They are conducted in restaurants, airline lounges, at home or even through video conferences. Companies will often want recruiters to ask as many as 100 specific questions, testing an applicant's intelligence, work habits, level of ambition, job enthusiasm and how they work under pressure.
Headhunters will go to great lengths to see their candidates face to face.
Consider Brian Thaler, president of L.A.-based Scott-Thaler Associates Agency Inc., who met a senior logistics executive at a relative's funeral the only time he would have been able to see him. "He had a rough schedule," Thaler recalled. "He said, 'The only place I can meet you is the cemetery.' I said, 'I'll be there.'"
Interviews are often a key cutting point. Kaplan once eliminated a higher education department head from consideration after asking him to describe his most significant accomplishment.
"His response was that he survived, that he kept a low enough profile to keep his job for 20 years," said Kaplan. "In other words, the guy had done nothing but keep his job. He was not very motivated. It was pretty damn hysterical."
Headhunters also watch for personality quirks that might not be readily apparent in a formal interview process. Consider two candidates Bench was interviewing: one become surly with a waitress and the other berated a flight desk attendant when his plane was delayed.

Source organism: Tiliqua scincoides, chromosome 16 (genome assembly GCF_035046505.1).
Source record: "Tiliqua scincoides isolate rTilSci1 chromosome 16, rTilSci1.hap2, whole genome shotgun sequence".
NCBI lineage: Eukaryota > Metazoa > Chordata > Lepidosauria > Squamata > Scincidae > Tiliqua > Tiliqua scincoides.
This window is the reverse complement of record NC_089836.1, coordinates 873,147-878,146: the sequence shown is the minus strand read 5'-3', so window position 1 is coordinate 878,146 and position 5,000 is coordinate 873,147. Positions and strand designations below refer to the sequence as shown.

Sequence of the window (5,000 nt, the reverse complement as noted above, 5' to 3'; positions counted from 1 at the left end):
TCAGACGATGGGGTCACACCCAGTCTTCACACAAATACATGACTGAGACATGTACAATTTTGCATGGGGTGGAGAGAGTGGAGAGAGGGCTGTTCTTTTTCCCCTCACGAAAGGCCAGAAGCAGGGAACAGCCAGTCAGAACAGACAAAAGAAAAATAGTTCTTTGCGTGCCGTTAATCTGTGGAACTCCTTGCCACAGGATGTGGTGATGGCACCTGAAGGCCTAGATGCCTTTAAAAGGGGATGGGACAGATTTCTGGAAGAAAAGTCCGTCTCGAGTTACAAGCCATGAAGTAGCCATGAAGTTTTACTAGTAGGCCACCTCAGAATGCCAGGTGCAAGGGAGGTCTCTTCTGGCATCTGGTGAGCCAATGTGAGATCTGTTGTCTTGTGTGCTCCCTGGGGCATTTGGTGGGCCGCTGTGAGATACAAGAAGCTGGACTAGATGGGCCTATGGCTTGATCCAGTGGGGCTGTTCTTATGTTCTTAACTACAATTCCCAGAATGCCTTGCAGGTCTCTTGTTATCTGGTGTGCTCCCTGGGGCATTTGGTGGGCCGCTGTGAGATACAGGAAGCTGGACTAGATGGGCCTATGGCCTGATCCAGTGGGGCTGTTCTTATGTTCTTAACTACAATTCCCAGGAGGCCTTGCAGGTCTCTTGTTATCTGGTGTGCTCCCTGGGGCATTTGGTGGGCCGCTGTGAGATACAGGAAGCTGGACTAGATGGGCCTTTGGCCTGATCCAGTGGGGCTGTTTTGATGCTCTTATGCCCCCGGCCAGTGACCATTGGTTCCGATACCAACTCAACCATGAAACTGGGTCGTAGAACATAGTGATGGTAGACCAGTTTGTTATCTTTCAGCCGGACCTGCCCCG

Those making the cut, though, still aren't done. Before a candidate is passed onto a client, headhunters often will conduct lengthy interviews with as many as seven references.
"References are confirmatory for a candidate's self-assessment their technical skills, their accomplishments, the way they interact with peers, their perceptions of themselves as a leader," Williams said.
A key issue is maintaining confidentiality, something critical to the reputations of the firms. "We have tricks to the trade that are perfectly legal," said Thaler. "(Companies) will never know. When we call in, we don't leave messages and wait until we get the right person on the phone and explain to them what we are doing."
Finally, there is the step of whittling down the contenders to a list of five to seven candidates who are presented to the client. Headhunters say that process reflects not only the entire search but the head hunters own experience. "You might have some instincts but you can confirm those instincts with assessments and references," Nahas said.